Delving into the intricate relationship

Delving into the intricate relationship

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According to the IPCC, “it is an established fact that human-induced greenhouse gas emissions have led to an increased frequency and/or intensity of some weather and climate extremes since pre-industrial time.” The severity and frequency of climate extremes are increasing as the world warms. Even small increases in global warming can cause significant changes in extreme weather patterns. This is particularly true for extreme temperatures, heavy precipitation, and droughts. According to the IPCC AR6 report on the Physical Science Basis of climate change, “the occurrence of extreme events unprecedented in the observed record will rise with increasing global warming, even at 1.5°C of global warming,” with a greater projected percentage increase in frequency for less common extreme events.

CMCC stands at the forefront of research on climate extremes. By leveraging its advanced climate simulation models, the center can unravel the complex dynamics and interconnected drivers behind extreme events. Researchers at CMCC delve into the intricate relationship between climate variability, climate change, and the occurrences of extreme events, while at the same time focusing on the potential impacts that these events might have on the climate system. The focus covers a wide range of events, from extreme precipitation and heatwaves to droughts, tropical cyclones (such as hurricanes and typhoons), and medicanes (i.e., Mediterranean hurricanes).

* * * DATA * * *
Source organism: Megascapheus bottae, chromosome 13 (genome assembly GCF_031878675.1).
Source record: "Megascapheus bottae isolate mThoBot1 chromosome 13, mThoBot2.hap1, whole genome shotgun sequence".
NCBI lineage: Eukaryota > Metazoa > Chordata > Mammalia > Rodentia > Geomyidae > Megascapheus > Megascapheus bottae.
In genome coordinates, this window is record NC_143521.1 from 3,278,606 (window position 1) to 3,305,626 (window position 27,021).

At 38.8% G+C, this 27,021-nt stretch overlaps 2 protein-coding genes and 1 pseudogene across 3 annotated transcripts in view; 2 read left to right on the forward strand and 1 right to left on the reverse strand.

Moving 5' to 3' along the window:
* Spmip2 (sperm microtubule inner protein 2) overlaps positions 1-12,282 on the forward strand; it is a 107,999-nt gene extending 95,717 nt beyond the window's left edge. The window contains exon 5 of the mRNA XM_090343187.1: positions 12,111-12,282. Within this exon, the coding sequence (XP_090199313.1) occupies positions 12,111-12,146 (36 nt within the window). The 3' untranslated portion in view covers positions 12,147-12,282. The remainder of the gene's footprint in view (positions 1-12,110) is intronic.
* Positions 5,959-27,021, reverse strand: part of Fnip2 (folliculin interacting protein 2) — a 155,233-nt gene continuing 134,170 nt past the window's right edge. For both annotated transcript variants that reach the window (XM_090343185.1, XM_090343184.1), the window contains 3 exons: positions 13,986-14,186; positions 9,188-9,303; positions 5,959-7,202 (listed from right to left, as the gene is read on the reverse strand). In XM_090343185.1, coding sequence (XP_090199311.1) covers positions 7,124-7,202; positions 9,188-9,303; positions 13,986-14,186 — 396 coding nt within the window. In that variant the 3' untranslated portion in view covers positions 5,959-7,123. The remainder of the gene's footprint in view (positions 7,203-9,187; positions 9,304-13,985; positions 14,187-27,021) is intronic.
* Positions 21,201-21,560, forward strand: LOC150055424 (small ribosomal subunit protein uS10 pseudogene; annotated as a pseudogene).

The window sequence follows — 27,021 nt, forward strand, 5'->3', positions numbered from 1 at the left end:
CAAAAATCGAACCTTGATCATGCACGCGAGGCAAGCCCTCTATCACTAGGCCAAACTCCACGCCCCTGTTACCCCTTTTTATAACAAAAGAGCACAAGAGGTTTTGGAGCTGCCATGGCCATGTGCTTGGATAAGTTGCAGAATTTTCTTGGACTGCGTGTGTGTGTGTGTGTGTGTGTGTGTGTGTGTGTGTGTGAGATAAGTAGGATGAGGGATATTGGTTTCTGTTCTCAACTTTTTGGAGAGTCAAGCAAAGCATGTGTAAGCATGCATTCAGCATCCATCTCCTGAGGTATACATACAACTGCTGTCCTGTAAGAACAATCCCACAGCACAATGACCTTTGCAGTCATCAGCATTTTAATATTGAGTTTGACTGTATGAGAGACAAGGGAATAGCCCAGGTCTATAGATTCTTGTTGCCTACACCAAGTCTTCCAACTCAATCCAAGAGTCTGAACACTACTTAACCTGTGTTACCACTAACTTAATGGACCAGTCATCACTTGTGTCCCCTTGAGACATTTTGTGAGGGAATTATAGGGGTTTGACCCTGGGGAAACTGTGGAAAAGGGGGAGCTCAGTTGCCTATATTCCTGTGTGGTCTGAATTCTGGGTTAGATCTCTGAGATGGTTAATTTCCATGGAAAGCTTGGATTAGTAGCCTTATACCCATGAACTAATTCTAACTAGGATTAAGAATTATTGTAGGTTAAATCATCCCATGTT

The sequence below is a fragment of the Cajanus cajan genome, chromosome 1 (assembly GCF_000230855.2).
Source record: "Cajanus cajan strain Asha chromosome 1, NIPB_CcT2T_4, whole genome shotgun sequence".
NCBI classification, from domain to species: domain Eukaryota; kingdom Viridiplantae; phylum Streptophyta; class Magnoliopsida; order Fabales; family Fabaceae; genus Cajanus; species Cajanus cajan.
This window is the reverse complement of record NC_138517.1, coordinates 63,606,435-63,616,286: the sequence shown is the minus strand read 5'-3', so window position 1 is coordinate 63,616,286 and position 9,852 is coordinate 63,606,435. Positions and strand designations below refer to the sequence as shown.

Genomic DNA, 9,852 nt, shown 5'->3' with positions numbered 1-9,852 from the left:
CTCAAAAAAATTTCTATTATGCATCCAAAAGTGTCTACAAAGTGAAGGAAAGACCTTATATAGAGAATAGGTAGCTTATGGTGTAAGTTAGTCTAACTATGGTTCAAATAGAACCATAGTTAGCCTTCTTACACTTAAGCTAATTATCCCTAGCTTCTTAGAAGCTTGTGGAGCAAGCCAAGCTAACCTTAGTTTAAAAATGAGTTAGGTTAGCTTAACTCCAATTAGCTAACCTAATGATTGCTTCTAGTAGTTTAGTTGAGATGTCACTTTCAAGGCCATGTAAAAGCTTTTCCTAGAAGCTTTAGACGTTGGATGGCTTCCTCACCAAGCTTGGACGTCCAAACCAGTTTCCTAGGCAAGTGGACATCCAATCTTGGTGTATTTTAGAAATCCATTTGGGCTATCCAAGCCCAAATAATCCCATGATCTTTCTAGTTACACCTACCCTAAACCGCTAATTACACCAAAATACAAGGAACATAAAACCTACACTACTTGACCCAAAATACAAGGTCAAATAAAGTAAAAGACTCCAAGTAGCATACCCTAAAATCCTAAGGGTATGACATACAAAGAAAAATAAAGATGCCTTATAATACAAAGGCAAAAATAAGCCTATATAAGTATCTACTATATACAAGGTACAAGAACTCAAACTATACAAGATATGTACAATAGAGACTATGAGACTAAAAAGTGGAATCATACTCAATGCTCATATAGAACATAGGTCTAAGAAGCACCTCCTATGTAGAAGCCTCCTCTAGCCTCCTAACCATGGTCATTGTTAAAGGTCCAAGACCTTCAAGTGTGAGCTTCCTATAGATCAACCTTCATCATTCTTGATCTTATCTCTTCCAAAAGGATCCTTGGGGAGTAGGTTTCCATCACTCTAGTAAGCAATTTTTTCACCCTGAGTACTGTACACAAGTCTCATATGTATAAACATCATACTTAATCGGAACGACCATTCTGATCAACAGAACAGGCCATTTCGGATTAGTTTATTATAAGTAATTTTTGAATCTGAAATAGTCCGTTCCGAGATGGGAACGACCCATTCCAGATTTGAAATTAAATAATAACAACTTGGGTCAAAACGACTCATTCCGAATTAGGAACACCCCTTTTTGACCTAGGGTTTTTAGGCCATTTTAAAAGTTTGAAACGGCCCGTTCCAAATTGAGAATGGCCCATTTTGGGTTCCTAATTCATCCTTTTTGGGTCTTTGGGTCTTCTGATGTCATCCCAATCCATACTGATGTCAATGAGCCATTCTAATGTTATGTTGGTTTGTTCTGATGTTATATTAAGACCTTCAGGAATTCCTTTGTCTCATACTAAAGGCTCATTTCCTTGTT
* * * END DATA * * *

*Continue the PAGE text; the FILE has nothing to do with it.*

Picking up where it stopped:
For example, the CLINT (CLimate INTelligence) project employs Artificial Intelligence (AI) and Machine Learning techniques to enhance the detection, causation, and attribution of extreme events. A collaborative effort with CMCC, Politecnico di Milano and other European partners, CLINT aims to harness the power of AI to improve the accuracy of predictions, especially regarding tropical cyclones and heatwaves.

Within the CLINT project, researchers at CMCC are exploring the potential improvement of the ability to detect and forecast extreme weather events through the integration of Artificial Intelligence into standard detection methods widely used in the scientific community.

The tools, developed in collaboration with the international Artificial Intelligence research community, have already yielded results, such as the improvement of some global indices of tropical cyclone occurrence (for example published in: Cavicchia et al. 2023 and Ascenso et al. 2023). The collaboration is expected to yield further significant outcomes in 2024, with ongoing efforts to refine detection mechanisms, enhance the representation of extreme precipitation and advance seasonal predictions, particularly for phenomena such as heatwaves.

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